You may be wondering how much cardio you need to do to get these brain benefits. The current CDC recommendation is 150 minutes a week of moderate to vigorous exercise. Hemsworth could easily exceed this amount by exercising at least an hour a day, according to media speculation.

Exercise can offset the negative brain effects of lack of sleep

Chronic lack of sleep is a risk factor for Alzheimer’s disease; unfortunately, people with APOE Ɛ4 are susceptible to lack of sleep. The WRAP scientists sought to determine whether exercise could improve impact of poor sleep of the amount of tau in the brain. Overall, lack of sleep was associated with higher amounts of tau in the brain, but cardiovascular fitness level enhanced this effect. Once again, the scientists found that only among sedentary WRAP participants was sleep deprivation linked to higher levels of tau in the brain.

If you can’t exercise

Not everyone is capable of sustained cardiovascular exercise. For people with arthritis, chronic pain, or other health conditions, cardiovascular exercise simply may not be feasible. If you fall into this category, you may still benefit from following other aspects of a healthy lifestyle.

Longitudinal findings from WRAP demonstrate that participants with APOE Ɛ4 who report leading a healthy life style they have better cognitive functioning than APOE Ɛ4 carriers who report following a less healthy lifestyle. The scientists created a global measure of lifestyle factors in which a healthy lifestyle consisted of a healthy lifestyle dietphysical activity, not of smokingmoderate alcohol intake, cognitive stimulation and the absence of certain diseases (obesity, diabetes, depressionhigh cholesterol, coronary artery disease, and kidney disease).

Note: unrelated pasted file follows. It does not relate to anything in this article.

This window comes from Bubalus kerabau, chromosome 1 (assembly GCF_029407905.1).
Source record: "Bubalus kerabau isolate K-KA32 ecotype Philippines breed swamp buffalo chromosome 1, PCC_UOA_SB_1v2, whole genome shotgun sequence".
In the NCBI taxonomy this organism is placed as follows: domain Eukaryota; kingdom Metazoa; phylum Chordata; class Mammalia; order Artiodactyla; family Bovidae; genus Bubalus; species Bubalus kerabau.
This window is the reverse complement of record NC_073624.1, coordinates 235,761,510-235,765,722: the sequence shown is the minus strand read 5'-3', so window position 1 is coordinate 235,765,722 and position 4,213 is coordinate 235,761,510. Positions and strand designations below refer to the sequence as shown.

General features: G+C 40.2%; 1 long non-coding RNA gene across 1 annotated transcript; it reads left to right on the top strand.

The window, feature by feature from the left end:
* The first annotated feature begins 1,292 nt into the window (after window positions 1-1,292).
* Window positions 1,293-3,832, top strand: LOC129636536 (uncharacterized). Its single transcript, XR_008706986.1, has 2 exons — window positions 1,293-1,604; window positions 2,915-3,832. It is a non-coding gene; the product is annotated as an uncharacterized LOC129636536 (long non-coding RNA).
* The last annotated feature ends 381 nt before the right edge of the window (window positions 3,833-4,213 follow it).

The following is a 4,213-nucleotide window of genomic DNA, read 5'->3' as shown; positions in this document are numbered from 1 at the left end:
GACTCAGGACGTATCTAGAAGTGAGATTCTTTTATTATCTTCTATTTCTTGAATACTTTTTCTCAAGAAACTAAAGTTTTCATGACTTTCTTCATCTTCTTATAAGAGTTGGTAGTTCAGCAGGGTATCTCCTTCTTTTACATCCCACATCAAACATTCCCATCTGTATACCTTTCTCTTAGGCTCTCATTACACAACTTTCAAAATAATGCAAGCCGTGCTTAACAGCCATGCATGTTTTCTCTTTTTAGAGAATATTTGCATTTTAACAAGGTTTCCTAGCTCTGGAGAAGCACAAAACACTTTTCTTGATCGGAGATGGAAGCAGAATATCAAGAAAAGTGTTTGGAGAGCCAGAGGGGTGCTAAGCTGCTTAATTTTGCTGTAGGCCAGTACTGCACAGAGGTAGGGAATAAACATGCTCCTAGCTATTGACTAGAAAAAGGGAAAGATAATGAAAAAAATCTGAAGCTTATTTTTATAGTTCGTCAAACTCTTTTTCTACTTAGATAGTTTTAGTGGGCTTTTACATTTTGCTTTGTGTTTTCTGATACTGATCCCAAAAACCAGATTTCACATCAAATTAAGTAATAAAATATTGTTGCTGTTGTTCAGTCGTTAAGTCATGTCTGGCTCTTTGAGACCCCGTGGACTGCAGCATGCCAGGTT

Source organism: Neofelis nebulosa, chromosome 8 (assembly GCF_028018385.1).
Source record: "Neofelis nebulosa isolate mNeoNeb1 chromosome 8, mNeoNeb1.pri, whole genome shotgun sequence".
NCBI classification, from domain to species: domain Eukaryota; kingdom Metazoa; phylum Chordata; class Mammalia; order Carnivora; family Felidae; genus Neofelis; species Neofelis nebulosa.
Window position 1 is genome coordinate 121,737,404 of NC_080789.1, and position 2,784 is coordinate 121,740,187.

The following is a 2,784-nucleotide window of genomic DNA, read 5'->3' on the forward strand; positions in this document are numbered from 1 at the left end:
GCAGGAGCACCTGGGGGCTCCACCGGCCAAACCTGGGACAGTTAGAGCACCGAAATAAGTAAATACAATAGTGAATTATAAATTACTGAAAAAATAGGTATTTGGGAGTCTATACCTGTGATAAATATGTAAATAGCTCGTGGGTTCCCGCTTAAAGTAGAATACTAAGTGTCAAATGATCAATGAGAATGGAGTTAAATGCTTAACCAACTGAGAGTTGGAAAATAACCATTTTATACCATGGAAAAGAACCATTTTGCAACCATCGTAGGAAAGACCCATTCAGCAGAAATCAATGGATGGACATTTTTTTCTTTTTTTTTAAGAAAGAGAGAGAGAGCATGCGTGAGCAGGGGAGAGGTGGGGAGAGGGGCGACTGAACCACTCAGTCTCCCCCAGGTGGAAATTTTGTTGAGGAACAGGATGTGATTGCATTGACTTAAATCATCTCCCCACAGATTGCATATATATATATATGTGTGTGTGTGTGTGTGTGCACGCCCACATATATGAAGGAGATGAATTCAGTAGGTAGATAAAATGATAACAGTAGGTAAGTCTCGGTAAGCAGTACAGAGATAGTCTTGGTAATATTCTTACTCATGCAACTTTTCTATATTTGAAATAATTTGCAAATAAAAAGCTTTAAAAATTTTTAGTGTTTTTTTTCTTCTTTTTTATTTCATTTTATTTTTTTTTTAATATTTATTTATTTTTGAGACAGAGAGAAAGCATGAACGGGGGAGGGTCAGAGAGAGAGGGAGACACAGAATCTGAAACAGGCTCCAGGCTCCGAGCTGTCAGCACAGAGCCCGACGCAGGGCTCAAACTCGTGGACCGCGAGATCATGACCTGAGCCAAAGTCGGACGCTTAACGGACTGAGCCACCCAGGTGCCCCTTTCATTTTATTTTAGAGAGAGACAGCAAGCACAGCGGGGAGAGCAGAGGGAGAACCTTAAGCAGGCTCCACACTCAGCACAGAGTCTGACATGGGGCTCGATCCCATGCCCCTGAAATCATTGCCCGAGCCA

If you or a loved one shows signs of Alzheimer’s disease

Check out the Alzheimer’s Association Know the 10 Signs. For each early sign of Alzheimer’s disease, describe what is considered typical aging and when it is cause for concern.

If you’re still worried after reading the 10 signs, schedule a memory evaluation appointment at a center like the Stanford VA Alzheimer’s Center, where they do comprehensive memory evaluations for free. Are Alzheimer’s Disease Diagnostic Centers they are located throughout the country and are usually affiliated with a university.


Discovering that you have the genetic risk factor for Alzheimer’s disease is a life-changing event. The good news is that this knowledge allows you to take proactive steps to reduce the likelihood of developing it. Exercise is not a cure for Alzheimer’s disease, but it can help delay the onset by preventing the onset of neuropathology, even in people at higher risk, like Hemsworth. In other words, you don’t need to have the resources of a movie star and access to specialists to reduce your dementia risk; most of us only need one pair of sneakers.

Leave a Reply

Your email address will not be published. Required fields are marked *